He came to me sullen, dark-eyed and cynical, a prankster and unjoyous all at once. He was false smiles, unbridled hope,
curling brown hair and eyes opened wide by something I could never know. His skinny limbs were pale as the bone that made
them and his laughter, unrepentant, filled the void where mine was brief, reluctant. I want him back, my autumn-tempered
boy who cradled me through my hurts and promised me a lovelier world.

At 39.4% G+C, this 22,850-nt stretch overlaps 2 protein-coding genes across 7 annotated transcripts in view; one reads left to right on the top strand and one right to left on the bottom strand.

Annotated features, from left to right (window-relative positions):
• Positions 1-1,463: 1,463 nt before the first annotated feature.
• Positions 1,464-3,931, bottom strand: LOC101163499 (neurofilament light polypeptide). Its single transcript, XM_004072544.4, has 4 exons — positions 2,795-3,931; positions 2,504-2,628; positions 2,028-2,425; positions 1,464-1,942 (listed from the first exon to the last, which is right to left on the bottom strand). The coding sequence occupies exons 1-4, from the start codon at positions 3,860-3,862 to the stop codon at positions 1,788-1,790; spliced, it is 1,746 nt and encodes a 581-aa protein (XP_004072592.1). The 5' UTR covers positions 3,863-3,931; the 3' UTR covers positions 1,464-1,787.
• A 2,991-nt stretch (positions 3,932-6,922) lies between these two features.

He swooped in while my heart was raw and wounded by happenstance and the revolting injustice magnified tenfold by
inexperience. I had it closed, sectioned off: one piece for father, another for mother, for puppy dogs and poetry and wonders.
He left me as slowly as he came, one hand holding on but already given up. When he slips from my memory his grip tightens
to remind me that I could have, should have, loved him—and didn't.
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